summon the will to lead. It's the only solution that makes sense.

Sen. CHRISTOPHER J. DODD is a Democrat from Connecticut.


Sen. Dodd argues for Iraq withdrawal

By JOHN DUNBAR, Associated Press WriterSun Dec 24, 5:55 PM ET

http://news.yahoo.com/s/ap/20061224/ap_on_el_pr/on_the2008_trail&printer=1

Sen. Chris Dodd, a Democrat who is considering a run for the White
House, argued in a column in an Iowa newspaper Sunday for the
withdrawal of U.S. troops from Iraq.

Iowa is home to the first contest for the Democratic nomination for
president.

In an op-ed in The Des Moines Register, the Connecticut lawmaker
wrote: "The time has come for the United States to begin the process
of getting our troops out of Iraq."

Dodd, a member of the Senate Foreign Relations Committee, argued in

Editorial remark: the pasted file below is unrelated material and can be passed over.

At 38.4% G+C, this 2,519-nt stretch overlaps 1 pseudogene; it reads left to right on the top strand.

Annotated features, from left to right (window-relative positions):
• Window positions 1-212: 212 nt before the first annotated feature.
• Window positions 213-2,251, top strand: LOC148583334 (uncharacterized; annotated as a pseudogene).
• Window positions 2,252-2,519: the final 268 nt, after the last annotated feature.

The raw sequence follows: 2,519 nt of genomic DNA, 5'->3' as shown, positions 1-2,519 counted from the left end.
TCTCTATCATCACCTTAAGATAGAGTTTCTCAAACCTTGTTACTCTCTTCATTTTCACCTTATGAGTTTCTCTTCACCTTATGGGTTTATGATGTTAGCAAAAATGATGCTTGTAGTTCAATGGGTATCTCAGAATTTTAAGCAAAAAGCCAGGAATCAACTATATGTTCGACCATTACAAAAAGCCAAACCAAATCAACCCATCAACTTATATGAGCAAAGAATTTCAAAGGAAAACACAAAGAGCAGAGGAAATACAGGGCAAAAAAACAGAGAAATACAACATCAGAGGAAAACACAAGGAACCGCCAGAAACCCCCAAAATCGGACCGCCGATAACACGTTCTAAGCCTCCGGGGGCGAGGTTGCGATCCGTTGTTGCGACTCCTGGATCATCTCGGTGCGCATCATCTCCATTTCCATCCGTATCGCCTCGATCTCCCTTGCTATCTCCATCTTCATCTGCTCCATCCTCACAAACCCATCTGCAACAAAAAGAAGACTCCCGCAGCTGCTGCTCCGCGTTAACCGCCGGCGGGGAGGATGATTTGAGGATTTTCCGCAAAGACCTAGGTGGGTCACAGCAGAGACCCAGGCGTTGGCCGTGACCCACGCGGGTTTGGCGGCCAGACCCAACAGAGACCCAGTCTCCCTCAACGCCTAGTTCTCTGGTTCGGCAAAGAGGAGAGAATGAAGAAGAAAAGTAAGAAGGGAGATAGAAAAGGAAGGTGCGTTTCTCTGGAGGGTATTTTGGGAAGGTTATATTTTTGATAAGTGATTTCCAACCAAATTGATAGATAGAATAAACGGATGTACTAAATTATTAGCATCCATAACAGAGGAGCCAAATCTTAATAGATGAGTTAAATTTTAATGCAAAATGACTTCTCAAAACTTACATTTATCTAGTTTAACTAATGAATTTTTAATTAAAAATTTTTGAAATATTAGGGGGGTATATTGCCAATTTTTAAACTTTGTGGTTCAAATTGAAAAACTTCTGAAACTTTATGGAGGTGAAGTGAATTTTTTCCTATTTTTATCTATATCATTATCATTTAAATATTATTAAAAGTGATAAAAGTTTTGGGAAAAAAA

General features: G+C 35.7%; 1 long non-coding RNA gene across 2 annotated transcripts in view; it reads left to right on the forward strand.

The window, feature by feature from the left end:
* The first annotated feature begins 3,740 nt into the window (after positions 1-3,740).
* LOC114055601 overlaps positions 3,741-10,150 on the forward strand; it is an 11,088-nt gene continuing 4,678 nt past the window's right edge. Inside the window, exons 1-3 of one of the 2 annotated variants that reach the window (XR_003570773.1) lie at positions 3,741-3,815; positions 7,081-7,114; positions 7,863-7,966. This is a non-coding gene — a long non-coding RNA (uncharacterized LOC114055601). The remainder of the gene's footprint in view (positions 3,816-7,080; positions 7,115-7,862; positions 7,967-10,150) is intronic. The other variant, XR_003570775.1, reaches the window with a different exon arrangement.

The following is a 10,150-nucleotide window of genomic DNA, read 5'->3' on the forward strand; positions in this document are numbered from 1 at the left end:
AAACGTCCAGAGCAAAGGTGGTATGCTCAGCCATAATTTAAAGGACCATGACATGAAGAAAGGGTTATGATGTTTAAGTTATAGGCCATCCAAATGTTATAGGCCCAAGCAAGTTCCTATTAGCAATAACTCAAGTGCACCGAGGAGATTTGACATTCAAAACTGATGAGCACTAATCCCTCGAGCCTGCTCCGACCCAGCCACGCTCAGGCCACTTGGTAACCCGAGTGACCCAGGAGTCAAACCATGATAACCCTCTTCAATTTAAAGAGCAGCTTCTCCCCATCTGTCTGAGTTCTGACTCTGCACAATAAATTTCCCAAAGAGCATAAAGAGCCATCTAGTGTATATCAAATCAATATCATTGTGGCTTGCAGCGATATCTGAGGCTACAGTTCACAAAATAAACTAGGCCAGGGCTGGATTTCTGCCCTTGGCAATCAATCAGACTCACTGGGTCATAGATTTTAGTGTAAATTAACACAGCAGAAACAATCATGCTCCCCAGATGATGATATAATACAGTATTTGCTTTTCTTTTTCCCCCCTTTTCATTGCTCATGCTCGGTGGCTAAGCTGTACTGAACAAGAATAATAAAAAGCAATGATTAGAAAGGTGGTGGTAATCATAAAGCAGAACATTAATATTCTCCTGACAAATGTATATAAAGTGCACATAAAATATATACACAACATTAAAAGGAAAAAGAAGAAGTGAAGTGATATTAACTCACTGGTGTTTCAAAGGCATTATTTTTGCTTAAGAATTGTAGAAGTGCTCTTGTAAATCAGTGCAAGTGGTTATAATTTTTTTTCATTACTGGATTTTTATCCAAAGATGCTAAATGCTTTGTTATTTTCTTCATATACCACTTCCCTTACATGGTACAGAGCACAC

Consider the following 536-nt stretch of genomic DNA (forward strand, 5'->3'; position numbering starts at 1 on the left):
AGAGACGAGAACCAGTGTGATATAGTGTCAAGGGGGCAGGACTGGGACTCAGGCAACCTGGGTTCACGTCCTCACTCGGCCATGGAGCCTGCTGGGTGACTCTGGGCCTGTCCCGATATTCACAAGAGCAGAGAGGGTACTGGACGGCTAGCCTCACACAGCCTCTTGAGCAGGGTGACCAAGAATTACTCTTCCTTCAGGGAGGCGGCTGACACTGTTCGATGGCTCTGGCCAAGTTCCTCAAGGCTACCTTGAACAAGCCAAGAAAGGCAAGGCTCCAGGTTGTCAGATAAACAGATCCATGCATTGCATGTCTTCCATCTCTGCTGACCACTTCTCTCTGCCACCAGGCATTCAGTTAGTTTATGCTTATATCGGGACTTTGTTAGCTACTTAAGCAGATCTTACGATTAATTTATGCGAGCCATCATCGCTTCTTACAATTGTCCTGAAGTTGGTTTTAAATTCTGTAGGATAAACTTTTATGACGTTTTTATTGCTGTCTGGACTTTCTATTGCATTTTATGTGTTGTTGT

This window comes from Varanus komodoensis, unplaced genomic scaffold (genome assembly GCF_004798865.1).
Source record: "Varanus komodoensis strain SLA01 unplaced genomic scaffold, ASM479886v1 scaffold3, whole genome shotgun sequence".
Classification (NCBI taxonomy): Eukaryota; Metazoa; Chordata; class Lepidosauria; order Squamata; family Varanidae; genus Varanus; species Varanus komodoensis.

the column that the U.S. strategy in Iraq "...makes no sense. It
never really did. It is as bad in person as it appears on
television."

Appearing on ABC's This Week on Sunday, Dodd said that he is "trying
to raise the necessary resources" for a possible run for the White
House and whether he will formally declare is "something I'll
evaluate over the next couple of weeks."

Dodd, who also visited Syria on his trip to the Middle East,
responded to remarks by White House Press Secretary Tony Snow that
trips by members of Congress to the country amount to a "PR victory"
for the leadership there.

The senator said in order to create stability in Iraq, "the job isn't
to go to garden spots" it is to go to "hot spots."

Dodd and Sen. Lindsay Graham, R-S.C., who also recently returned from
Iraq, and appeared with his Senate colleague on the news show,
illustrated the partisan split over what should be done in Iraq.

The Democrat argued for dialogue with nations like Syria which will
help lead to a political solution.

Graham argued that more troops are needed to stabilize Iraq and allow
for a political solution to become possible.